It feels like 2016 has been a relentless year when it comes to deaths of beloved celebrities. We've lost music legends David Bowie and Prince, acting legend Alan Rickman, literary legend Harper Lee, and now, unfortunately, comedic legend Gene Wilder has died from "complications from Alzheimer’s disease," his nephew Jordan Walker-Pearlman confirmed in a statement to Variety. Wilder was known for his frequent collaborations with Mel Brooks in films like Young Frankenstein and The Producers and of course, his titular role in the film Willy Wonka and the Chocolate Factory, a children's classic. In light of his passing, fans likely want to know if Wilder had any children of his own, however, the answer to that is complicated.
In an interview with Larry King, Wilder was asked if he had any children, as seen in CNN's transcript of the interview. His response was, "I had a daughter and lost her a long while ago. That's too sad a story to go into ... [She was] Twenty-two or three." Wilder seemed to be referring to Katharine Wilder, the daughter of his second wife, Mary Joan Schultz, who he adopted during their marriage. According to a 2005 interview with the New York Daily News, Wilder and Katharine "severed ties" after he and Schultz divorced. Wilder told the newspaper that Katharine is part of the reason why he wrote his book Kiss Me Like A Stranger and said, "To write about things I did lovingly, for her. Do I think she'll read it? No. But if she does, I hope it will explain some things she didn't want to understand."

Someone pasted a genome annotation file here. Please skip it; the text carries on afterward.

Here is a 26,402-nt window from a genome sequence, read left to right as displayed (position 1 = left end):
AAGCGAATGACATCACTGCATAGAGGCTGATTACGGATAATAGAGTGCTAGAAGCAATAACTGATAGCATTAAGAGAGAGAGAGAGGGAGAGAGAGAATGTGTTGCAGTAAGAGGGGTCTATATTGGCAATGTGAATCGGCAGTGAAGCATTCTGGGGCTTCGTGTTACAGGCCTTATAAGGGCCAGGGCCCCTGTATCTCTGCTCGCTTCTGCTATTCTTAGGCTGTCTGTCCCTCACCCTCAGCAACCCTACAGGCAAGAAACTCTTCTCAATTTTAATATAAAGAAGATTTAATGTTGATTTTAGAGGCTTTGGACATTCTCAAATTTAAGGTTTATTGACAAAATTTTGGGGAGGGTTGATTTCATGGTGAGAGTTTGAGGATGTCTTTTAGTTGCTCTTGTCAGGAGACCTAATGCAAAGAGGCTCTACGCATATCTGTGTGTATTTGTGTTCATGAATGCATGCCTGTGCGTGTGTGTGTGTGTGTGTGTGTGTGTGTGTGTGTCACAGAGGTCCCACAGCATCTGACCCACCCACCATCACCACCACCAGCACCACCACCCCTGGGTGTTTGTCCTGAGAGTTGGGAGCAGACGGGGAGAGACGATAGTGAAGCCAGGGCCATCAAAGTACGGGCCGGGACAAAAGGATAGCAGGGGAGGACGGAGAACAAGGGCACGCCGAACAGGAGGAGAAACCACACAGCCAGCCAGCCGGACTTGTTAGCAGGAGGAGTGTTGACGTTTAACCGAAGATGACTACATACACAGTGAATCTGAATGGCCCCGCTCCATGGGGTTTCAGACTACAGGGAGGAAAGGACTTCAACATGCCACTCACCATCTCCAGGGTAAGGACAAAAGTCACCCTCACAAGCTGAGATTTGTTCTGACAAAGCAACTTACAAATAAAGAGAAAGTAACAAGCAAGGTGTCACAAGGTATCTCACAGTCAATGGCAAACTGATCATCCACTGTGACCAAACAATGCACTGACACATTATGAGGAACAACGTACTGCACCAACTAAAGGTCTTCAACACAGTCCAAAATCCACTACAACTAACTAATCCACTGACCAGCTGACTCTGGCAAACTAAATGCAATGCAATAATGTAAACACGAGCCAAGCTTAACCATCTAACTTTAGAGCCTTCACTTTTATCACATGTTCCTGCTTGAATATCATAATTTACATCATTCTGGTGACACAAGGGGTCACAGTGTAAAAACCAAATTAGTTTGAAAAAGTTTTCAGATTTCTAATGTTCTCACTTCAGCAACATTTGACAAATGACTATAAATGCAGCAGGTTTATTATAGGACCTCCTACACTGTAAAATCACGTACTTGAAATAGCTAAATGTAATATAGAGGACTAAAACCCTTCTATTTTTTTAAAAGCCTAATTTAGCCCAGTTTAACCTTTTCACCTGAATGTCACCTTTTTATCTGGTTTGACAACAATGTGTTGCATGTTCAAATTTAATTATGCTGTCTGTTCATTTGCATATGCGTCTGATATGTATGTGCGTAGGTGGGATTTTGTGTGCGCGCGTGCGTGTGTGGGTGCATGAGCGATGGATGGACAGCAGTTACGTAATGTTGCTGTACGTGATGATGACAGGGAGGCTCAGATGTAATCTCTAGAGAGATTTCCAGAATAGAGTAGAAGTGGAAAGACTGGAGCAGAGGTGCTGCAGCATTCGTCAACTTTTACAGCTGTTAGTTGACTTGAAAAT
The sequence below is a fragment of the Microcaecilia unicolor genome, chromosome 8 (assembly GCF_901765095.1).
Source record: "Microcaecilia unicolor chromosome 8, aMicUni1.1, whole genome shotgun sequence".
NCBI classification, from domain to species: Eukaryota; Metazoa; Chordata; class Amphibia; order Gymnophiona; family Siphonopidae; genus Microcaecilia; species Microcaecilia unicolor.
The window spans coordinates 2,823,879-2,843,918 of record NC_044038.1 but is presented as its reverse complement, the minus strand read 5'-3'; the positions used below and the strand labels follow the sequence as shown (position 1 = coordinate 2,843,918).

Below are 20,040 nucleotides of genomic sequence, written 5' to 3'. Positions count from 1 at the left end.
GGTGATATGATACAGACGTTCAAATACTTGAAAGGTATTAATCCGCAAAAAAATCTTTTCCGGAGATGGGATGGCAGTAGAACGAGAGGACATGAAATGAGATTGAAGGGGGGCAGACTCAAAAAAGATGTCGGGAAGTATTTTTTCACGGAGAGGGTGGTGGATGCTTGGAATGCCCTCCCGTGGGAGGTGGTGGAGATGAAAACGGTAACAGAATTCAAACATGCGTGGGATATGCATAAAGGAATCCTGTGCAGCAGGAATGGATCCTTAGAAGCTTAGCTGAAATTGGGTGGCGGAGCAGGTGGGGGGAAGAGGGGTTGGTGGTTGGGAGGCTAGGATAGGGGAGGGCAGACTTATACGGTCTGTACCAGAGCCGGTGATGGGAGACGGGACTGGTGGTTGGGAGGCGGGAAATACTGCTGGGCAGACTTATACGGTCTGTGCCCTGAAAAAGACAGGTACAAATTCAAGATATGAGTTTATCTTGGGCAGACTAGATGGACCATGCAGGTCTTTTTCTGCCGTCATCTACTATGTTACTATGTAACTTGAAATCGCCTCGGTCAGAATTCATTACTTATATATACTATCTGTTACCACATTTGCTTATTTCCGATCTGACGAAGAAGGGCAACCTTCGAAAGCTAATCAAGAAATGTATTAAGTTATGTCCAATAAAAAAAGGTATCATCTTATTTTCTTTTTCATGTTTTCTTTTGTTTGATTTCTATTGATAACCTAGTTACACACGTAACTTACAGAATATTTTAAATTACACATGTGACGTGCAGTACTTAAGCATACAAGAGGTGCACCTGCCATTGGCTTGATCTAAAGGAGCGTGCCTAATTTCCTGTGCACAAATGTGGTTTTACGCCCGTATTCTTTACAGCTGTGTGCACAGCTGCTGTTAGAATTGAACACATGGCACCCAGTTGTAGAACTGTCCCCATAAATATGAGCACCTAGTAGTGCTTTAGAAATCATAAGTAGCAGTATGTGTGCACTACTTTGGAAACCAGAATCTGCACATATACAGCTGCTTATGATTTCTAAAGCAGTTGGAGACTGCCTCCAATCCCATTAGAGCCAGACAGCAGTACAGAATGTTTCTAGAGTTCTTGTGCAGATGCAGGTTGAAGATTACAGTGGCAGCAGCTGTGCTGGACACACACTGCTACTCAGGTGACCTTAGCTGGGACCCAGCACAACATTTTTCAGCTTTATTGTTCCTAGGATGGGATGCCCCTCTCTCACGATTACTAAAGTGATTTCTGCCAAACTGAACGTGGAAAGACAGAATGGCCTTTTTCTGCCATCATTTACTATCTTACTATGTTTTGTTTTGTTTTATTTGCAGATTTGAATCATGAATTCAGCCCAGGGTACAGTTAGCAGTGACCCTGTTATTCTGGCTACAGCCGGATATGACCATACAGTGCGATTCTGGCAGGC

In 1984, Wilder married Gilda Radner, his third wife, and according to People, the couple tried to have children but could not conceive. The magazine's obituary of Radner states that after going through fertility treatments, she suffered two miscarriages before being diagnosed with advanced cancer. Radner died of ovarian cancer in 1999 at the age of 42.
Wilder's life was filled with loss, but the amount of joy he brought into the world cannot be understated. He may not be survived by any children, but he is certainly survived by anyone who grew up watching his legendary performances and still look to him whenever they are in need of a laugh.